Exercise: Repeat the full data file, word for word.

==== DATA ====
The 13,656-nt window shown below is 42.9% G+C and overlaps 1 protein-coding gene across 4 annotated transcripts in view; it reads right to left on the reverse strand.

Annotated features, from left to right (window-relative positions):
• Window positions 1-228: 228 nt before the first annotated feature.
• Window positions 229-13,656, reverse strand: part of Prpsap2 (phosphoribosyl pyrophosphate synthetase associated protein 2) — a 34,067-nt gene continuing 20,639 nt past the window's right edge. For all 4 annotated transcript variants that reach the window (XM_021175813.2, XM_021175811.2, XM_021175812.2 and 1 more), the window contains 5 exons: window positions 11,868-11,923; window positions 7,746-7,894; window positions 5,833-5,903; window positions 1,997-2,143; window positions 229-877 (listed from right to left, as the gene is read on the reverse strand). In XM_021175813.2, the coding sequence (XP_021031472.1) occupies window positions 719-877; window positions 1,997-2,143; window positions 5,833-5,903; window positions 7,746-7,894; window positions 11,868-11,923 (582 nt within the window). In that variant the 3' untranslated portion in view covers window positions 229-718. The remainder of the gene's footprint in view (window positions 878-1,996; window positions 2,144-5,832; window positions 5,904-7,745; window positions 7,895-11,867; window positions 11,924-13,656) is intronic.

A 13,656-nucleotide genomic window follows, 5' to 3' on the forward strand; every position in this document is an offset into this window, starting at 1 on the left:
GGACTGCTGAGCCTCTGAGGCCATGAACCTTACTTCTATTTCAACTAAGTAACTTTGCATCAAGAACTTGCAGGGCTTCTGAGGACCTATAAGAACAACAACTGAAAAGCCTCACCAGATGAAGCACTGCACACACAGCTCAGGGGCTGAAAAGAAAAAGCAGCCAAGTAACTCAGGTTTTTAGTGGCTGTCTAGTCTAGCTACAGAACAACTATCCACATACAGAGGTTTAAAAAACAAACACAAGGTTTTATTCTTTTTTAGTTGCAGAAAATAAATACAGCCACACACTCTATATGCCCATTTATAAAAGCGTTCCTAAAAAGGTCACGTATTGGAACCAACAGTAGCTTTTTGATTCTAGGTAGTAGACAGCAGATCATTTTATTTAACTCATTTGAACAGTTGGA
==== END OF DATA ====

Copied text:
The 13,656-nt window shown below is 42.9% G+C and overlaps 1 protein-coding gene across 4 annotated transcripts in view; it reads right to left on the reverse strand.

Annotated features, from left to right (window-relative positions):
• Window positions 1-228: 228 nt before the first annotated feature.
• Window positions 229-13,656, reverse strand: part of Prpsap2 (phosphoribosyl pyrophosphate synthetase associated protein 2) — a 34,067-nt gene continuing 20,639 nt past the window's right edge. For all 4 annotated transcript variants that reach the window (XM_021175813.2, XM_021175811.2, XM_021175812.2 and 1 more), the window contains 5 exons: window positions 11,868-11,923; window positions 7,746-7,894; window positions 5,833-5,903; window positions 1,997-2,143; window positions 229-877 (listed from right to left, as the gene is read on the reverse strand). In XM_021175813.2, the coding sequence (XP_021031472.1) occupies window positions 719-877; window positions 1,997-2,143; window positions 5,833-5,903; window positions 7,746-7,894; window positions 11,868-11,923 (582 nt within the window). In that variant the 3' untranslated portion in view covers window positions 229-718. The remainder of the gene's footprint in view (window positions 878-1,996; window positions 2,144-5,832; window positions 5,904-7,745; window positions 7,895-11,867; window positions 11,924-13,656) is intronic.

A 13,656-nucleotide genomic window follows, 5' to 3' on the forward strand; every position in this document is an offset into this window, starting at 1 on the left:
GGACTGCTGAGCCTCTGAGGCCATGAACCTTACTTCTATTTCAACTAAGTAACTTTGCATCAAGAACTTGCAGGGCTTCTGAGGACCTATAAGAACAACAACTGAAAAGCCTCACCAGATGAAGCACTGCACACACAGCTCAGGGGCTGAAAAGAAAAAGCAGCCAAGTAACTCAGGTTTTTAGTGGCTGTCTAGTCTAGCTACAGAACAACTATCCACATACAGAGGTTTAAAAAACAAACACAAGGTTTTATTCTTTTTTAGTTGCAGAAAATAAATACAGCCACACACTCTATATGCCCATTTATAAAAGCGTTCCTAAAAAGGTCACGTATTGGAACCAACAGTAGCTTTTTGATTCTAGGTAGTAGACAGCAGATCATTTTATTTAACTCATTTGAACAGTTGGA